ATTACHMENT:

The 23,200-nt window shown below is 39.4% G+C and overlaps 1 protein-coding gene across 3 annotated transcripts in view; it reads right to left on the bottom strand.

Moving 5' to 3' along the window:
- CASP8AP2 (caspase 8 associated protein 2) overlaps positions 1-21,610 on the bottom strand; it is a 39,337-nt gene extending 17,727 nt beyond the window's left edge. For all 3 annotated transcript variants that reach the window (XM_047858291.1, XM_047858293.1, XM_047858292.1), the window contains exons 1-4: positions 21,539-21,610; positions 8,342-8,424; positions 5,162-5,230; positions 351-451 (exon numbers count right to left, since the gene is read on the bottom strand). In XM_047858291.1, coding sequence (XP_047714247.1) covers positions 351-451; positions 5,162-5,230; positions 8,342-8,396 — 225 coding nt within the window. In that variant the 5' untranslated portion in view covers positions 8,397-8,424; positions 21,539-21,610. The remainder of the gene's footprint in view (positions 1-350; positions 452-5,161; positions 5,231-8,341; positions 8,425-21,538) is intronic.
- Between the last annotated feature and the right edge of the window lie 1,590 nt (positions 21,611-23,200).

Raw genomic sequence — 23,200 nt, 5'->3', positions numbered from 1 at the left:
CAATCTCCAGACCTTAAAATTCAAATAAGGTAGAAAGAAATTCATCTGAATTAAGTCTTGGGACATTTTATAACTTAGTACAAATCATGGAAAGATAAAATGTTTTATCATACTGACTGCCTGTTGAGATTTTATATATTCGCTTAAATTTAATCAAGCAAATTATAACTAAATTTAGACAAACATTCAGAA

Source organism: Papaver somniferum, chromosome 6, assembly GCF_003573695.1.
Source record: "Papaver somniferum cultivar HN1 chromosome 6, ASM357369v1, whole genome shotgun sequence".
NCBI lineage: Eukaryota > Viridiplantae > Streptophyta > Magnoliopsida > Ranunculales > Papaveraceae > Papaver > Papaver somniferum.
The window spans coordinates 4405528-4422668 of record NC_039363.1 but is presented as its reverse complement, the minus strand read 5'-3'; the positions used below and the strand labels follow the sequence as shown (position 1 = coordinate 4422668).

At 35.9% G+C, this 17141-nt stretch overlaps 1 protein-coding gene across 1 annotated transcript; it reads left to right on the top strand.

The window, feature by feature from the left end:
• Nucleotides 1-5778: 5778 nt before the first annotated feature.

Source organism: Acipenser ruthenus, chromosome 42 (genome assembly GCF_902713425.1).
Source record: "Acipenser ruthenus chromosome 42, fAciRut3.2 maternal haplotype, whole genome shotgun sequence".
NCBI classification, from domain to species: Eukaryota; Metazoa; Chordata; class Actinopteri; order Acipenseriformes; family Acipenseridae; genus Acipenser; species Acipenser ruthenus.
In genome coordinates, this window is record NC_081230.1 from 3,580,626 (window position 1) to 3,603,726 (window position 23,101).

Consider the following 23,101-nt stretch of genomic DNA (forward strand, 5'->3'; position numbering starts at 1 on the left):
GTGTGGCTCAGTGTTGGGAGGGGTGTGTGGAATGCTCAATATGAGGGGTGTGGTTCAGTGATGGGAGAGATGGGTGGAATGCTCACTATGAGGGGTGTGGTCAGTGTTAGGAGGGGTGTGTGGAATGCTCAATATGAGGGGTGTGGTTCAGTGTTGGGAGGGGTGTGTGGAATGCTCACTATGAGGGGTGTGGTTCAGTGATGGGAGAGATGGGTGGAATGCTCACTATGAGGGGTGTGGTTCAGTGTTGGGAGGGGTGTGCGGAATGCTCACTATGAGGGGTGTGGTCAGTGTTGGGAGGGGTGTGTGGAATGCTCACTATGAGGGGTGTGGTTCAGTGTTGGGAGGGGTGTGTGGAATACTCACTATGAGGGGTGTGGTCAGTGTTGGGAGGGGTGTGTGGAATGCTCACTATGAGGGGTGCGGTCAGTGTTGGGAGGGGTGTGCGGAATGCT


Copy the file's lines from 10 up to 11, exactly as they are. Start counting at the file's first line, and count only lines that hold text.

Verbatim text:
The window spans coordinates 4405528-4422668 of record NC_039363.1 but is presented as its reverse complement, the minus strand read 5'-3'; the positions used below and the strand labels follow the sequence as shown (position 1 = coordinate 4422668).

At 35.9% G+C, this 17141-nt stretch overlaps 1 protein-coding gene across 1 annotated transcript; it reads left to right on the top strand.